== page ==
Dylan has a nightmare at least once a week, often more. They used to be scary to observe—if you’ve ever read the description of what it’s like for a small child to have a night terror, that’s exactly how he would behave, and the first couple times I saw him in the throes of one I was nearly convinced he was having a seizure of some kind.

Now they seem like regular nightmares, whatever that means. He usually wakes up sometime before midnight, sitting upright in his bed and sort of squawking unhappily, and one of us goes in to check on him. We ask if he’s having a bad dream (he says yes), we ask if he can remember what it was about (he shakes his head), we tuck him back in and whisper soothing words and he falls back to sleep almost instantly.

He can never remember (or articulate) his dream the next morning, and he never mentions them or seems negatively affected in any way. I suppose it’s just a stage, his imagination lighting up like Roman candles in the middle of the night and taking his brain for an unpleasant ride.

Still, it makes me sad. He’s such a happy little guy who seems to live in a world of perpetual sunshine. If he had a soundtrack, it would be a cheery, silly Pomplamoose song. What dark unfriendly dreamscape is unraveling in his mind when the stars come out? Why should such a trusting, joyous little boy be sent somewhere like that?

Like I said, he seems no worse for wear, and I’m sure it will pass. But it’s maddening, in a way. We all want so badly to protect our children, and yet when they close their eyes, anything can happen. Anything at all.

Dylan turned four years old on February 4th, and I’ll tell you something about his birthday: I’m secretly glad for its even-numbered ease because whenever I make a pediatrician appointment for either child and I’m asked for their birthdates I have a small horrified moment where I completely blank out. Um, just a sec, I need a calculator, or wait, lemme just surf my blog archives . . .

2/4/08. That’s a good one, Dylan. Much better than your brother’s 8/31/05, not that this is a competition.

At four years old, Dylan is energetic, happy (90% of the time), boisterous, loud, and completely ridiculous. We have this running joke where he’ll come up to me and say, “And how about THIS one?” before bending over and patting one of his butt cheeks, or lifting his shirt to expose his belly. That’s my cue to shriek “Ewwwww!” and he collapses in laughter.

He asks a lot of seemingly inane questions over and over and I have to admit, I was a little worried about it (Dylan: “Is it time to get Riley yet?” Me: “Dylan, it’s only 9 AM. We don’t get Riley until much later today, remember?” Dylan: “Okay! … Is it time to get Riley now?” Me: “Uhhhh, did you by chance hit your head today?”) until I realized he was just messing with me. He is a total punk, a mischievous jokester who I guarantee will be the one to delightedly rubber-band the handle on the kitchen sink sprayer as soon as he figures out how.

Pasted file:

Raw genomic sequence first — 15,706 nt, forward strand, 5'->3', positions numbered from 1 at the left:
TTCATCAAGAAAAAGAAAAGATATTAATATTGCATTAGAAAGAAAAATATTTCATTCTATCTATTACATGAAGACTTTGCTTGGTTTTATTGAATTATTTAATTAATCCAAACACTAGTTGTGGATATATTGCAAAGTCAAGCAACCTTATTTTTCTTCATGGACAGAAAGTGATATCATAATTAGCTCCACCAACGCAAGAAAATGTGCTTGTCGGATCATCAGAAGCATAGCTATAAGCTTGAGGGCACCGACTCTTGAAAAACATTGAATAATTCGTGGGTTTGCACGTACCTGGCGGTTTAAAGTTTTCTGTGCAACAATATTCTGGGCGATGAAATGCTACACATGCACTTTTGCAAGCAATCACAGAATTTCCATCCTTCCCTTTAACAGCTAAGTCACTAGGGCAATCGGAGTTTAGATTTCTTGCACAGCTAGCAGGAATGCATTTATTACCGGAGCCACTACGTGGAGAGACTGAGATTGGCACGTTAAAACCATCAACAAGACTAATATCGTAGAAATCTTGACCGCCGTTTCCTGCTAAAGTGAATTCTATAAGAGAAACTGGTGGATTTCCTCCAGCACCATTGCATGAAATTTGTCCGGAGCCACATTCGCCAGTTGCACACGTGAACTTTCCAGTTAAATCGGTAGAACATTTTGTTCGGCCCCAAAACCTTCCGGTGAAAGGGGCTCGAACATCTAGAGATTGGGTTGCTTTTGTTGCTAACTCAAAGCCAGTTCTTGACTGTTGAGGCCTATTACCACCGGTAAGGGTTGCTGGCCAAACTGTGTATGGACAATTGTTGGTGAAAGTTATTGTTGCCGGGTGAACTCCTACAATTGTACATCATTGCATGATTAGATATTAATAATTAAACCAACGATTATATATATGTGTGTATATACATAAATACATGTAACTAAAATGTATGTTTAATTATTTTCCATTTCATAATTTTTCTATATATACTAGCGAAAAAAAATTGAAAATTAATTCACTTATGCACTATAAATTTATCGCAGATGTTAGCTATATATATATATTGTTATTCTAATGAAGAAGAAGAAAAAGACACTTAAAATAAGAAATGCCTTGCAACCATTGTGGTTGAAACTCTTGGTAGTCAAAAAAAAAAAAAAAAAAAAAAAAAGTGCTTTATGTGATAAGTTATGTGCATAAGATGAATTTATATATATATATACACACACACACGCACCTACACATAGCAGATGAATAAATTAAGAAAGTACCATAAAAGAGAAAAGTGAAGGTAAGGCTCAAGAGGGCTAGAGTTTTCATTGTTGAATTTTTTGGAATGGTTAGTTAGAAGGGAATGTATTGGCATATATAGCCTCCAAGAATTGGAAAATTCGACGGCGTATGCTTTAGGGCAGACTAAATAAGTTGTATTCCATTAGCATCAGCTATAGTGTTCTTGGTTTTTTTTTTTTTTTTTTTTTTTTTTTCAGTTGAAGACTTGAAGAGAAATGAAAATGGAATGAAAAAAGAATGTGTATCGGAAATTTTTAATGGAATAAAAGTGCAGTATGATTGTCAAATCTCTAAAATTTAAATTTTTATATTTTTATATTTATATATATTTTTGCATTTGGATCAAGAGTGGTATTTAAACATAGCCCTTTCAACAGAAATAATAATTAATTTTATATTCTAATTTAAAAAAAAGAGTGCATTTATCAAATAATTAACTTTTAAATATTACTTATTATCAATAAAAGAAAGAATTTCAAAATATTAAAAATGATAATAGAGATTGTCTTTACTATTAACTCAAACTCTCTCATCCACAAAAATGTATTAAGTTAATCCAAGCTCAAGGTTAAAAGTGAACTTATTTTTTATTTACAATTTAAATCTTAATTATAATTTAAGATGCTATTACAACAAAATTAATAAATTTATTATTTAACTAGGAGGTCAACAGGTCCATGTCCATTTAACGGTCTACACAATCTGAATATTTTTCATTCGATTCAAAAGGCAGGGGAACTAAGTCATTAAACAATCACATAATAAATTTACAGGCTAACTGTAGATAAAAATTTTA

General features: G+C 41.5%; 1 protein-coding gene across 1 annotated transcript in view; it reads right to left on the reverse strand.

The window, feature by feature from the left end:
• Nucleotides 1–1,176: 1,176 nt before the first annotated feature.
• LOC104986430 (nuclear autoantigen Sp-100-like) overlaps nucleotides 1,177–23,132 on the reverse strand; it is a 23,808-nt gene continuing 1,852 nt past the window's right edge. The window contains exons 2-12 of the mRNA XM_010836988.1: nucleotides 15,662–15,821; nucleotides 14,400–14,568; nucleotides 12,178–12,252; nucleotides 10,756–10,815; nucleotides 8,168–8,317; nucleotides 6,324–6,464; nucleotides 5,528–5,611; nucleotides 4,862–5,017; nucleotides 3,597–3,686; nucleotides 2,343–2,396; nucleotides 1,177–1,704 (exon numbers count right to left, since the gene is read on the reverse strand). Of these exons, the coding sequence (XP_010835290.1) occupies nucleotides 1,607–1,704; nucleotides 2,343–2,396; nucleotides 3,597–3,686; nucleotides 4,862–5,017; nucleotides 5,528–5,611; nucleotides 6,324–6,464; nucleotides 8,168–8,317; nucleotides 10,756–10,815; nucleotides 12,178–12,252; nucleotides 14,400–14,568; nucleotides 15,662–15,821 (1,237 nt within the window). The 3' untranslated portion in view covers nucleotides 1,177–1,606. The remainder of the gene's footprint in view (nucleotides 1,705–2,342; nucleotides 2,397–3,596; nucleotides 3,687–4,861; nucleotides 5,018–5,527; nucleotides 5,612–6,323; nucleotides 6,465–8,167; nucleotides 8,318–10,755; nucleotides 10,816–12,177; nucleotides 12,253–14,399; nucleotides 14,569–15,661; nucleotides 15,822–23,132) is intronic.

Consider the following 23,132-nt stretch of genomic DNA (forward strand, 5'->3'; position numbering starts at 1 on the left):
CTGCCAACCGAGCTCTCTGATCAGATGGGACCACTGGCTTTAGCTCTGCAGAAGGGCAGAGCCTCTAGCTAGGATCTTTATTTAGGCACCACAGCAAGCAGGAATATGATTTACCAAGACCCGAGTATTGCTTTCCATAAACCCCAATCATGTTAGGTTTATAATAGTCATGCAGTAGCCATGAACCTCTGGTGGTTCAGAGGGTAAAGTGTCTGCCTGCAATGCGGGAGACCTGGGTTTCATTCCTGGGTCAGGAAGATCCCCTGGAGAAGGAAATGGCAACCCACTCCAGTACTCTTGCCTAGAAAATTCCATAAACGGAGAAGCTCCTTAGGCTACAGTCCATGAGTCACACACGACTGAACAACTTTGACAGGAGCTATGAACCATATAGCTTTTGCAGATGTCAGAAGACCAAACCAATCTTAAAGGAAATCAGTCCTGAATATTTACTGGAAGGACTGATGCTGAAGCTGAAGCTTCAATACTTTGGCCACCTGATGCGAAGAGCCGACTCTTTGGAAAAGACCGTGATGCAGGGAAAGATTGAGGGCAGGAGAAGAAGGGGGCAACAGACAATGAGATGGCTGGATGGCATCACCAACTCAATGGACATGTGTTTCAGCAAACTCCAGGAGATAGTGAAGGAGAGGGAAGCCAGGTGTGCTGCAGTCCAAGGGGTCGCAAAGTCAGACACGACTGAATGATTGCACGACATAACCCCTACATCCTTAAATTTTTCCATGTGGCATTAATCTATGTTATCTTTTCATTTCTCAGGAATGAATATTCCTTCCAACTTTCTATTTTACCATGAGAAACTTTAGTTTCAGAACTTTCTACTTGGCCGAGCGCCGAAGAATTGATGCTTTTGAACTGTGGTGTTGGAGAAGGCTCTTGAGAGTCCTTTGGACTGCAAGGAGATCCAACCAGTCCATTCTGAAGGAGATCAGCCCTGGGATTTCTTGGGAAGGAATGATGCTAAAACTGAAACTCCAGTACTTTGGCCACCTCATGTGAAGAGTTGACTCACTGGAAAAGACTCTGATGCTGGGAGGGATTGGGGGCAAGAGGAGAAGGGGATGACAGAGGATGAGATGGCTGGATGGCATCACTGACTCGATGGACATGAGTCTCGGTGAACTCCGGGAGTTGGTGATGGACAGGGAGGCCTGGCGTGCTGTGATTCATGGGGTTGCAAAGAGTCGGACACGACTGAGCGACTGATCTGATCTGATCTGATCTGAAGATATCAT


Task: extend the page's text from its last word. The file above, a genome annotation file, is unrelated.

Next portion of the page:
He loves to wear his cowboy hat and gallop all over the house with his stick horse, joyously smashing it into various pieces of furniture and scraping up the walls. He makes an enormous mess wherever he goes, trailing crumbs and toys and a seemingly bottomless collection of Matchbox cars.

He still likes horses, although I’d say that particular stage has largely passed.

He is absolutely fearless when it comes to his physical safety, which is cute on the playground, less so in parking lots. Wherever we go, I walk behind him with one hand ready to snatch the hood of his jacket, while I murmur a constant stream of directives: “Dylan, watch where you’re going. Dylan, remember to look both—DYLAN! Dylan, be careful. Dylan, FOCUS.”

He’s relentlessly obnoxious to the cat, who has rewarded him more than once with a swat across the face, not that he’s learned a damn thing from it.

He’s cuddly, chirpy, and funny as hell. He’s suddenly painfully shy of strangers and will hide behind my pantleg when approached. He loves music and has a little repertoire that he sings over and over, including “Six Days on the Road,” and “We’re Not Gonna Take It.” He loves America’s Funniest Home Videos, bullriding shows, anything sweet and carb-y (that’s m’boy!), and playing Richard Scarry Busytown with Riley.

We bought him a balance bike for his birthday, and he rode it for exactly one afternoon before graduating to Riley’s old bike, sans training wheels. Every afternoon, rain or shine, Dylan pedals madly up and down our driveway, around and around. I watch him out the window and I think, Oh, he’s going too fast, I should try and slow him down. But I don’t, of course.






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